But you can’t just tell these specialists what to do. Remember, they know their jobs better than you know their jobs (that’s why you pay them). So you have to help them understand your intention (strategy) so they can build out tactics.
This feels scary. You are entrusting others to achieve execute strategy. But that’s the only way to achieve your success in the face of such a specialized world with so many interconnected moving pieces.
Why do this instead of just getting them all in a room so you can make a plan? When, aside from the sheer cost of that meeting, that plan will be almost impossible to implement. Remember, your own staff will constitute your context. Implementing a media plan will change the context and affect the plan. Even if you can lay all those moving pieces out, what are the odds that they all execute perfectly? What happens when your live event gets pre-empted or changed because of forces outside of your control? That might render your own plans worthless or even counter-productive.
Managing the strategy still gives you a higher-level view of the situation. You can see that things are shifting and relay information to the rest of the team.
You can’t rely on planning for every contingency because you will never anticipate them all. Instead, focus on your intent, relaying it to your staff, and let them make decisions. They are your experts. A plan locks players in place, without giving them the flexibility to deflect losses or take advantage of unforeseen opportunities. For example, when your social expert sees an opportunity to newsjack a story and build more buzz, You can’t have built a plan around that. And you’ll have to react quickly to take advantage of the opportunity, so bringing the full team together to change the plan around will be the same as throwing money away.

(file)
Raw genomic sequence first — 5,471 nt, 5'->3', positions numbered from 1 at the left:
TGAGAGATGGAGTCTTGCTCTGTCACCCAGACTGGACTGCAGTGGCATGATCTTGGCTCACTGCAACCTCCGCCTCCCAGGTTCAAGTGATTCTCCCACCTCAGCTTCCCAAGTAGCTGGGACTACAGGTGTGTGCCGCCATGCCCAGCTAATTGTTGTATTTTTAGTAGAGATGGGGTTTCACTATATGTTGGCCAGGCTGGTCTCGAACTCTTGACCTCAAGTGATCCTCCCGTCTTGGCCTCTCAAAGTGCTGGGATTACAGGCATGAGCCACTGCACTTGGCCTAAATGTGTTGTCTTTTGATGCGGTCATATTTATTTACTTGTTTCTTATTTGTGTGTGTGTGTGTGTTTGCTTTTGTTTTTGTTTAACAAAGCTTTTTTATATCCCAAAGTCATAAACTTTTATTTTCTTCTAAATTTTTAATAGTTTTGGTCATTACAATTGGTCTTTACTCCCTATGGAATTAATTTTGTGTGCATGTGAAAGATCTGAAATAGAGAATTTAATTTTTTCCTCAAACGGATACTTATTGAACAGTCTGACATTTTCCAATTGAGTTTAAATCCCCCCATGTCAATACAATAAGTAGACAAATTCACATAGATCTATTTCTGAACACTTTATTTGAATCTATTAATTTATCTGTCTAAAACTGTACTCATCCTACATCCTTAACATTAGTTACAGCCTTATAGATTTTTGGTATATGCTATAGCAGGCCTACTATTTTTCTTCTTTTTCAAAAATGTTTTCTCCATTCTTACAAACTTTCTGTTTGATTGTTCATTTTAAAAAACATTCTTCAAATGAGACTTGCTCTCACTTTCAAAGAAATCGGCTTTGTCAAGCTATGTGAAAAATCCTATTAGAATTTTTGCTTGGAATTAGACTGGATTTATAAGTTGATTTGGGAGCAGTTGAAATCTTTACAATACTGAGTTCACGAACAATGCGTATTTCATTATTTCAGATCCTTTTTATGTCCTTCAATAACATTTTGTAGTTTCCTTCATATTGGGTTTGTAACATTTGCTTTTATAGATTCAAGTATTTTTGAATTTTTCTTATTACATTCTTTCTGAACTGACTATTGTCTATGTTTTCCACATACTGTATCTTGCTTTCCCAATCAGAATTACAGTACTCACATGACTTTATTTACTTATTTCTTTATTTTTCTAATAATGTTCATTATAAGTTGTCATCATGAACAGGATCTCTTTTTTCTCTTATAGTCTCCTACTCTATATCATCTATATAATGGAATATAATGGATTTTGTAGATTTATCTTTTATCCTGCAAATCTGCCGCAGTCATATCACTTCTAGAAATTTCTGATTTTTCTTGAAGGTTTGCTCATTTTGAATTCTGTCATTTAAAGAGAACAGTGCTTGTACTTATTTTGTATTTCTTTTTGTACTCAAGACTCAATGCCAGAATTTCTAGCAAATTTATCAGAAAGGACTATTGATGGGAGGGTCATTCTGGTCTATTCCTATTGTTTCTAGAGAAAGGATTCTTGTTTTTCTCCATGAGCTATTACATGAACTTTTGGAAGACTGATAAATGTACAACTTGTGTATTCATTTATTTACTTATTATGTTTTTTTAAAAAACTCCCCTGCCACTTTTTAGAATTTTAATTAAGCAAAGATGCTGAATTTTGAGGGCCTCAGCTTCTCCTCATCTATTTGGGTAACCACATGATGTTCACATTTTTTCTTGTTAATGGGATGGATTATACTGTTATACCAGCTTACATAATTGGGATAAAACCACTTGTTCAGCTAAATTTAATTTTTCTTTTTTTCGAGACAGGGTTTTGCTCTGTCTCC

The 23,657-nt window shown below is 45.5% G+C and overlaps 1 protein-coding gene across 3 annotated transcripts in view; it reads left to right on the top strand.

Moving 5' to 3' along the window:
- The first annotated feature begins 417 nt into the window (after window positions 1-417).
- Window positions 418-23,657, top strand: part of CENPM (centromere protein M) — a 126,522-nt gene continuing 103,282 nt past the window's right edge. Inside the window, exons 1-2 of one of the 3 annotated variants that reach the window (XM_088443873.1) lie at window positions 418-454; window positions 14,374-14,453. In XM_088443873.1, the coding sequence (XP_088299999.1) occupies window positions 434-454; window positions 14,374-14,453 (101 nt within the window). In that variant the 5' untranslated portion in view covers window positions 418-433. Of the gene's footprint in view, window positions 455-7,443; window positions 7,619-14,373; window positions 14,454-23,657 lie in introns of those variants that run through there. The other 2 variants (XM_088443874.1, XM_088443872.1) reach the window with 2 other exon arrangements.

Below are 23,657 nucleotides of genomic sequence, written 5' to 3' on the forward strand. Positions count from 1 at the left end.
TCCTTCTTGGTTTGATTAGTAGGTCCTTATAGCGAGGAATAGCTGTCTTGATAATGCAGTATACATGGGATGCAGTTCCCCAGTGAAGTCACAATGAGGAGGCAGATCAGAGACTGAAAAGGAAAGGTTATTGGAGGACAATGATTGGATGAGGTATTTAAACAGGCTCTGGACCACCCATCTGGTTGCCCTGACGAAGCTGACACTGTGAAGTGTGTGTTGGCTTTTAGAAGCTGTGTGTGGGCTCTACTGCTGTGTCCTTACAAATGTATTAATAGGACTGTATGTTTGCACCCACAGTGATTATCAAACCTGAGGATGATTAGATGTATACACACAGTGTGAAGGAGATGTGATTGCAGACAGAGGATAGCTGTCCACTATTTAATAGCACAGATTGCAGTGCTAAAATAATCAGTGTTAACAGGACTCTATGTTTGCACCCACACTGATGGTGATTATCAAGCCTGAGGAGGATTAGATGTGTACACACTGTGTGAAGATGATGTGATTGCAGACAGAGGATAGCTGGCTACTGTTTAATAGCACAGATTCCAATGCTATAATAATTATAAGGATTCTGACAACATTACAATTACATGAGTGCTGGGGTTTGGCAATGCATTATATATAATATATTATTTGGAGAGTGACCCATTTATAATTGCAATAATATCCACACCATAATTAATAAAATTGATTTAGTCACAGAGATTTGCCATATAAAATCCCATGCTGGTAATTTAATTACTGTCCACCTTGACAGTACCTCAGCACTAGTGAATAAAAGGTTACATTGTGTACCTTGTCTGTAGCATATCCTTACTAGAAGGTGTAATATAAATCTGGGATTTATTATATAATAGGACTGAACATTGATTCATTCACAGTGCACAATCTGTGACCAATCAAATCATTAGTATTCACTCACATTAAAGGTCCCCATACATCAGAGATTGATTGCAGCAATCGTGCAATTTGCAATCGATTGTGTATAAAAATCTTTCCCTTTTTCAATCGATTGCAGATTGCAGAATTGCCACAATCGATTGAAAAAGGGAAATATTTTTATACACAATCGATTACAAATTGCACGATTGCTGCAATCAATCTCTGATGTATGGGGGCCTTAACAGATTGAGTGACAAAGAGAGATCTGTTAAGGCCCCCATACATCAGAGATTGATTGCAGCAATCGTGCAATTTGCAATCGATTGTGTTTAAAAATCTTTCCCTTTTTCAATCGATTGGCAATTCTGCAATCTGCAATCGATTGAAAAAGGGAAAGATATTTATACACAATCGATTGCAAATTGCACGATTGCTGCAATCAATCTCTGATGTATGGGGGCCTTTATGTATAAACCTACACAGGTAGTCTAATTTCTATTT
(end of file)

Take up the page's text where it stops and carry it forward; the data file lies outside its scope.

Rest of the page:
This is why building your team is crucial. Your job isn’t to do their job. Your job is to help them achieve your goal.
By James Ellis
I wish I didn’t know so many people, in places of influence and power, who didn’t know what strategy was. Too often, it is a word used in place of words like “plan” or “tactic.” Some people just use it as a placeholder for the idea that we shouldn’t make a decision instinctively, but to stand back and think about it for second.
This isn’t what strategy is. Strategy could be summarized as “the achievement of our intended purpose in a given context.” MBA words, all of them, but it’s actually pretty simple.